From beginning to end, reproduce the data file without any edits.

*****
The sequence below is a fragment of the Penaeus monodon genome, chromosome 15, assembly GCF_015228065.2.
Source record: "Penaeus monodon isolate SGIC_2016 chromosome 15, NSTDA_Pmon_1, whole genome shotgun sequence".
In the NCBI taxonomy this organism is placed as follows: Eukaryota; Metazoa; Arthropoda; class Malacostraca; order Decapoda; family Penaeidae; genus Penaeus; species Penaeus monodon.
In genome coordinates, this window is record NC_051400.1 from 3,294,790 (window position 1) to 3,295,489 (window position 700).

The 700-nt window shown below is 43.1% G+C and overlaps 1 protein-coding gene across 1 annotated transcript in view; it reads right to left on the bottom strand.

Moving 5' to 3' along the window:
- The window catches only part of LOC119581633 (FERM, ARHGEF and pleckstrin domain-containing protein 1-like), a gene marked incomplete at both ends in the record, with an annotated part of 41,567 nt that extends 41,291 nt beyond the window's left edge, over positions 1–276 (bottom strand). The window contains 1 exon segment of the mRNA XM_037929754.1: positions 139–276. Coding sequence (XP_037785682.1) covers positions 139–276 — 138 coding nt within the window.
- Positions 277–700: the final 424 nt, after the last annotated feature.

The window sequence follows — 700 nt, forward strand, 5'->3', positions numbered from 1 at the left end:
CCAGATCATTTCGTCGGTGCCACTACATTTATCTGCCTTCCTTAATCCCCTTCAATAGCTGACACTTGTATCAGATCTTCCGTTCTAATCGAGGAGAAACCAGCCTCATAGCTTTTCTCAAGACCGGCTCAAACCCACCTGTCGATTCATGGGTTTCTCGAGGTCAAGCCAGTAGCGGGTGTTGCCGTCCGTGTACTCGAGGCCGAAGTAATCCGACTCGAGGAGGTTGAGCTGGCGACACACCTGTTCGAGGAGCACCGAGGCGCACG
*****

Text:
The sequence below is a fragment of the Penaeus monodon genome, chromosome 15, assembly GCF_015228065.2.
Source record: "Penaeus monodon isolate SGIC_2016 chromosome 15, NSTDA_Pmon_1, whole genome shotgun sequence".
In the NCBI taxonomy this organism is placed as follows: Eukaryota; Metazoa; Arthropoda; class Malacostraca; order Decapoda; family Penaeidae; genus Penaeus; species Penaeus monodon.
In genome coordinates, this window is record NC_051400.1 from 3,294,790 (window position 1) to 3,295,489 (window position 700).

The 700-nt window shown below is 43.1% G+C and overlaps 1 protein-coding gene across 1 annotated transcript in view; it reads right to left on the bottom strand.

Moving 5' to 3' along the window:
- The window catches only part of LOC119581633 (FERM, ARHGEF and pleckstrin domain-containing protein 1-like), a gene marked incomplete at both ends in the record, with an annotated part of 41,567 nt that extends 41,291 nt beyond the window's left edge, over positions 1–276 (bottom strand). The window contains 1 exon segment of the mRNA XM_037929754.1: positions 139–276. Coding sequence (XP_037785682.1) covers positions 139–276 — 138 coding nt within the window.
- Positions 277–700: the final 424 nt, after the last annotated feature.

The window sequence follows — 700 nt, forward strand, 5'->3', positions numbered from 1 at the left end:
CCAGATCATTTCGTCGGTGCCACTACATTTATCTGCCTTCCTTAATCCCCTTCAATAGCTGACACTTGTATCAGATCTTCCGTTCTAATCGAGGAGAAACCAGCCTCATAGCTTTTCTCAAGACCGGCTCAAACCCACCTGTCGATTCATGGGTTTCTCGAGGTCAAGCCAGTAGCGGGTGTTGCCGTCCGTGTACTCGAGGCCGAAGTAATCCGACTCGAGGAGGTTGAGCTGGCGACACACCTGTTCGAGGAGCACCGAGGCGCACG